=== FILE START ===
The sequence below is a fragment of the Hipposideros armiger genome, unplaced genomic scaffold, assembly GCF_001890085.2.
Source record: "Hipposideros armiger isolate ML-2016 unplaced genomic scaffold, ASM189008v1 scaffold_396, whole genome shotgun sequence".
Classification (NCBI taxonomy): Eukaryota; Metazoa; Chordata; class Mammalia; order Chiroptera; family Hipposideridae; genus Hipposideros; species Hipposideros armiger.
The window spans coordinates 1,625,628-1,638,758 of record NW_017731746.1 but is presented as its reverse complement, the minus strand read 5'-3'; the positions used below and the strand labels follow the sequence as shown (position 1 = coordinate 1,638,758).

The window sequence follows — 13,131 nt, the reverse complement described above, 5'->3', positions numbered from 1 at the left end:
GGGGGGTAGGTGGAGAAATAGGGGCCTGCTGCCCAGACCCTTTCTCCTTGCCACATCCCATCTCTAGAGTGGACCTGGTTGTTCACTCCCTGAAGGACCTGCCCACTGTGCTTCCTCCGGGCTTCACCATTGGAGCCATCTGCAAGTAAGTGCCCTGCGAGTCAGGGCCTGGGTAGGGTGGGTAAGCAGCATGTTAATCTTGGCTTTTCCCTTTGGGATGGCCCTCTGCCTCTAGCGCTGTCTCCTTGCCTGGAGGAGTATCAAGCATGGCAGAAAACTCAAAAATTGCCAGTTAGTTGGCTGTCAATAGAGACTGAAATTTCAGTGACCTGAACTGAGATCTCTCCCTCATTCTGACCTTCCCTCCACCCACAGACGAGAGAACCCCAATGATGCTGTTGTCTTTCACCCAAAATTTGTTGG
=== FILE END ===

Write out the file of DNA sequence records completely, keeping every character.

The sequence below is a fragment of the Hipposideros armiger genome, unplaced genomic scaffold, assembly GCF_001890085.2.
Source record: "Hipposideros armiger isolate ML-2016 unplaced genomic scaffold, ASM189008v1 scaffold_396, whole genome shotgun sequence".
Classification (NCBI taxonomy): Eukaryota; Metazoa; Chordata; class Mammalia; order Chiroptera; family Hipposideridae; genus Hipposideros; species Hipposideros armiger.
The window spans coordinates 1,625,628-1,638,758 of record NW_017731746.1 but is presented as its reverse complement, the minus strand read 5'-3'; the positions used below and the strand labels follow the sequence as shown (position 1 = coordinate 1,638,758).

The window sequence follows — 13,131 nt, the reverse complement described above, 5'->3', positions numbered from 1 at the left end:
GGGGGGTAGGTGGAGAAATAGGGGCCTGCTGCCCAGACCCTTTCTCCTTGCCACATCCCATCTCTAGAGTGGACCTGGTTGTTCACTCCCTGAAGGACCTGCCCACTGTGCTTCCTCCGGGCTTCACCATTGGAGCCATCTGCAAGTAAGTGCCCTGCGAGTCAGGGCCTGGGTAGGGTGGGTAAGCAGCATGTTAATCTTGGCTTTTCCCTTTGGGATGGCCCTCTGCCTCTAGCGCTGTCTCCTTGCCTGGAGGAGTATCAAGCATGGCAGAAAACTCAAAAATTGCCAGTTAGTTGGCTGTCAATAGAGACTGAAATTTCAGTGACCTGAACTGAGATCTCTCCCTCATTCTGACCTTCCCTCCACCCACAGACGAGAGAACCCCAATGATGCTGTTGTCTTTCACCCAAAATTTGTTGG